Easy summer lunches

I spend enough time making meals throughout the year, so the less cooking and food prep I have to do during summer the better. I want to continue to enjoy cooking, which is why I need to take a mental break from all the planning, shopping and associated hoopla that is feeding the family, during the summer months.

Here are some simple lunches I’ve made this past summer which everyone here enjoys:

Couscous Salad with Grilled Chicken

I make this type of salad often. Everyone likes it.

I pour the couscous into a bowl, pour boiling water over it just to cover, a plate on top and I leave it while I chop the veg.

In this salad it was tomatoes, green onions (the white and green part), red onions (for the crunch) and fresh basil from my garden. Sometimes I add cucumbers, or shredded carrots, peppers, whatever is handy.

After I finish chopping the veg I fluff the couscous, and pour olive oil and a bit of lemon juice over it. Mix it up and put it in the fridge to cool down a touch.

While it’s cooling I grill chicken on the bbq. In this recipe I used bbq sauce which I brushed on the grilled chicken.

Mix everything together and serve either as is, or scoop it on top of more fresh greens (like iceberg lettuce for the crunch, or kale for the health kick).

Green Salad withย  marinated beets, feta and seeds

One kid doesn’t like feta, nor beets, but the rest of us do. I buy the sheep’s milk feta mixed with either goat or cow’s milk. Did you know cow’s milk is really acidic? Sheep’s milk is less so.

For this salad I used greens from the garden, and the beets came from a jar I picked up at a Farmer’s Market. I crumbled the feta on top and sprinkled with good quality olive oil and just a slight drop of balsamic vinegar. The seeds I like using are usually sunflower or pumpkin.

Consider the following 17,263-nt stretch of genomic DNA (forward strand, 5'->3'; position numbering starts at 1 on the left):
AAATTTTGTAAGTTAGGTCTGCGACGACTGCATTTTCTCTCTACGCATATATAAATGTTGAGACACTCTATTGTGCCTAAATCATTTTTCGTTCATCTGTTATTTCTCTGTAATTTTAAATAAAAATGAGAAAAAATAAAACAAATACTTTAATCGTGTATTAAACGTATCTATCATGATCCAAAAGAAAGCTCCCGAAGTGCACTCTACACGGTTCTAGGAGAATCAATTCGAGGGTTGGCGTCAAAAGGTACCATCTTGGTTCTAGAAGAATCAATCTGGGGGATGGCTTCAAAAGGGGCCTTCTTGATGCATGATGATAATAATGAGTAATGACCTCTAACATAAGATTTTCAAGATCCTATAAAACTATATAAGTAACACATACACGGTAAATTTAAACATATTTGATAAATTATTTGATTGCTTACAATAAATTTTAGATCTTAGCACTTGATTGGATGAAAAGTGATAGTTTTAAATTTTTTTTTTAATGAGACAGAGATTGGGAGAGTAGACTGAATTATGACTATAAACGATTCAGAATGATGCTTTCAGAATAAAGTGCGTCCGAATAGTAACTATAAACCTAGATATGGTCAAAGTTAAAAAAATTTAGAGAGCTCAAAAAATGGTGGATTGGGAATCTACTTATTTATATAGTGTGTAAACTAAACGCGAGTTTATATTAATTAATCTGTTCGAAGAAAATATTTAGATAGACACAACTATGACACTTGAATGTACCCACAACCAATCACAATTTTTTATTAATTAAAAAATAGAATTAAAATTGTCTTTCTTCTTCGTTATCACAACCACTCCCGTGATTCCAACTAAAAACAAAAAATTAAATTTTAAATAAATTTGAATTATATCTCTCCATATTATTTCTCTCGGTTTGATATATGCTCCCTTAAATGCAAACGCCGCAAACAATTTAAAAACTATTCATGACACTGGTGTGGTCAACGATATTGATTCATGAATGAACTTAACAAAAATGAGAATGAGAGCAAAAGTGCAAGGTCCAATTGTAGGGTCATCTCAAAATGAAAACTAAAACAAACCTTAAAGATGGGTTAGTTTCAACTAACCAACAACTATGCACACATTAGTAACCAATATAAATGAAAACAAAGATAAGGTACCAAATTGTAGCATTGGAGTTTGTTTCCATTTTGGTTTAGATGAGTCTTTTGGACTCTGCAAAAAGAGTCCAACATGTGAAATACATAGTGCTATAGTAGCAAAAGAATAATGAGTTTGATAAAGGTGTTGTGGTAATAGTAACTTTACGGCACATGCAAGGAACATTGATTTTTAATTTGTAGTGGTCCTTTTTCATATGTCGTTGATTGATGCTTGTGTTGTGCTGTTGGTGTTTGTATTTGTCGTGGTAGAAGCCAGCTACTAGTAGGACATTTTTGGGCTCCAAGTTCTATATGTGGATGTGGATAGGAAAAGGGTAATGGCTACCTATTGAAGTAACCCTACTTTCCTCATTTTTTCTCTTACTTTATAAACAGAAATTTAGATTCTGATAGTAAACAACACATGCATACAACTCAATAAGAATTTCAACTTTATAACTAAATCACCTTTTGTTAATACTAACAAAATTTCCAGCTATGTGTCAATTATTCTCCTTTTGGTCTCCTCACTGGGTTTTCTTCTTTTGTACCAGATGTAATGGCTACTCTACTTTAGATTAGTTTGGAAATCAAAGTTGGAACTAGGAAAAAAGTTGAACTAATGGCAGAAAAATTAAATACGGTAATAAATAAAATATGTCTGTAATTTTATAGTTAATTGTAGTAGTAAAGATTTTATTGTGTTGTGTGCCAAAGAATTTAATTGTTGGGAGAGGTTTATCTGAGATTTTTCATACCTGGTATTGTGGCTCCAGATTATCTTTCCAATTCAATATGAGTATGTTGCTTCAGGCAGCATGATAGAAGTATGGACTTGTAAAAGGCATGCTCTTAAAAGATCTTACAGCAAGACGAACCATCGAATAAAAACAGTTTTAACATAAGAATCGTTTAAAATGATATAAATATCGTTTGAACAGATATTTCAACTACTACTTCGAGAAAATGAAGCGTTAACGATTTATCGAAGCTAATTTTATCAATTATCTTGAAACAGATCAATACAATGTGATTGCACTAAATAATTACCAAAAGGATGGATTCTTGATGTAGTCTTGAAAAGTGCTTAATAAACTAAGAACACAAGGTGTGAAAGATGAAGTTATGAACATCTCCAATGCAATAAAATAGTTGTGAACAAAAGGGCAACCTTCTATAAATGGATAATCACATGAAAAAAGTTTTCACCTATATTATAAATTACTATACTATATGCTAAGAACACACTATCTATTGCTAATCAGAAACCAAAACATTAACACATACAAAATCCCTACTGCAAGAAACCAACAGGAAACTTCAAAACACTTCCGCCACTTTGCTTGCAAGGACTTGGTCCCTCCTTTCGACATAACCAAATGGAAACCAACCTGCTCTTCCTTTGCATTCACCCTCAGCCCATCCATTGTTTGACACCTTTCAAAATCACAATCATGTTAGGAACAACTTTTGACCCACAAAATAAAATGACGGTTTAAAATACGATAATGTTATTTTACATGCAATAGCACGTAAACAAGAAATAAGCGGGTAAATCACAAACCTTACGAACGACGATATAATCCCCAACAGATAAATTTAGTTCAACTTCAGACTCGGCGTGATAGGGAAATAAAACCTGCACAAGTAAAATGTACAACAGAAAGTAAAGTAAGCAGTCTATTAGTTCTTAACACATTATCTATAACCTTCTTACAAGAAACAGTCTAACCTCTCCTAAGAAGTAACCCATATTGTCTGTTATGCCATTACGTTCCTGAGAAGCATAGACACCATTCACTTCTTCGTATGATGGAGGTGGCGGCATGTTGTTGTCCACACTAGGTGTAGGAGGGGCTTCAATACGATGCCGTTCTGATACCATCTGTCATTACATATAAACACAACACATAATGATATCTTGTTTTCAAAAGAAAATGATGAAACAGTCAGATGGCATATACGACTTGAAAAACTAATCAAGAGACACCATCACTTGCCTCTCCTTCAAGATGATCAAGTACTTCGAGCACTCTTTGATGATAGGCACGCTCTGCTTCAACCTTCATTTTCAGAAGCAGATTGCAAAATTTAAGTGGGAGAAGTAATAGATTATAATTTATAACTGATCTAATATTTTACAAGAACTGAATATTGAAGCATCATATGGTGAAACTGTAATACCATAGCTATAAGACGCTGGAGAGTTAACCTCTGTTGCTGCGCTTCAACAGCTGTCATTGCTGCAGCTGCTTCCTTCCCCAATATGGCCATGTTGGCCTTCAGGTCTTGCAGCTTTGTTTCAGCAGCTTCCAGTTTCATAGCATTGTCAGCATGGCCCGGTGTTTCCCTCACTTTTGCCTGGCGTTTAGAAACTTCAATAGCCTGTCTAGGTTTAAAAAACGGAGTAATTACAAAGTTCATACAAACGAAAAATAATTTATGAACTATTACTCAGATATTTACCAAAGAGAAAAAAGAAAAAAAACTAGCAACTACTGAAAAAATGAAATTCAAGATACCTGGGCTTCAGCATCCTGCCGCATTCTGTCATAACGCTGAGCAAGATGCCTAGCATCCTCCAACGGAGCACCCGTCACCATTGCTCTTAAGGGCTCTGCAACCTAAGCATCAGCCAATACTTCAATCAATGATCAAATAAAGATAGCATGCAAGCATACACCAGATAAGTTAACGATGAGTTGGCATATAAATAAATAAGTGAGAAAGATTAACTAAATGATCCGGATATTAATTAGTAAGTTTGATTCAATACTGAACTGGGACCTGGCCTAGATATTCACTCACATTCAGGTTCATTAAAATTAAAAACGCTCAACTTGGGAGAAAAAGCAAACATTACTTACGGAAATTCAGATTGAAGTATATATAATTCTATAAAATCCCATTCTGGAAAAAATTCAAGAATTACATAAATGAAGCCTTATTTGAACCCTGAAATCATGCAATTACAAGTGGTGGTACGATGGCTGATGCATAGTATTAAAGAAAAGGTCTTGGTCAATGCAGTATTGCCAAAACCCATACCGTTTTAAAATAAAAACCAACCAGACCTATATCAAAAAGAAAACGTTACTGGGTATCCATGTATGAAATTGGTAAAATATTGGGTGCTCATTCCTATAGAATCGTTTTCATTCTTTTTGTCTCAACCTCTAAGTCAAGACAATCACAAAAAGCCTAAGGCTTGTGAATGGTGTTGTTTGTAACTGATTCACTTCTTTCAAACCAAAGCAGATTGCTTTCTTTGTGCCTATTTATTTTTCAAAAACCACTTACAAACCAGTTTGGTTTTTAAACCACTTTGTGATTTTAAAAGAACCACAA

So good.

Marinated Eggplant with Feta and Vegetables

It is summer, after all, and the harvest is abundant. I could make this in winter too with the standard veg that are imported or greenhouse grown, but it wouldn’t taste as fresh. This time of year is perfect for these European, Mediterranean influenced quick bites.

The eggplant is marinated in spicy oil (bought at a Farmer’s Market) and it was delish on its own, or with some fresh bread (pita, Syrian flat bread, naan or any whole grain bread or bun. Some northern Europeans like rye bread).

I’ve been focusing on low carb eating, keeping in mind that full-fat items would keep me satiated longer and curb snacking. In this instance, I would have liked to use a piece of fresh bread or bun to sop up the yummy oil, but I didn’t have any like I usually do when the family is around. (They were away camping.)

But it was still delicious. ๐Ÿ™‚ I sprinkled oregano on top of the feta cheese, and black pepper.

But the school year is not far off, and I’m keenly aware of how busy September will be once again. I saw several hockey practice emails pop up already, not to mention house league baseball playoffs, and tryouts for next year. On my shopping list are medium sized freezer bags, so I can precook sauces and chili, and freeze for those hectic nights when everyone is rushing off into different directions but still wants to eat. Or should eat a healthy and nutritious dinner at home, rather than some fast food pickup.

Chili in particular is so versatile, I use it for burritos, tacos, nachos (on a Saturday night) or, with a biscuit as a meal in itself. I’ll probably take the crockpot out for that.

But for now, we’re still in the height of summer, and I’m more than happy to harvest a cucumber and some tomatoes for lunch and pair it with some cheese and cold cuts, andย  a fresh roll.

Cheers, and bon apetit!



18 thoughts on “Easy summer lunches

  1. It all looks and sounds delicious! I’ve gotten to where I grill or slow cook meat on Sunday, which takes care of dinner for Monday, I keep cold chicken salad on hand for several lunches during the week or weekend. A green salad goes with everything, so I always have the makings for that as well.

    I’m ready for fall – soups and chili and all the endless possibilities that the crock pot allows, but better suited to a cool, crisp autumn evening.

    Liked by 1 person

      1. I thought the brits (sorry…thought I was responding to A) called them aubergines, and zucchiniโ€™s corgettes (I know I butchered spelling)

        Liked by 2 people

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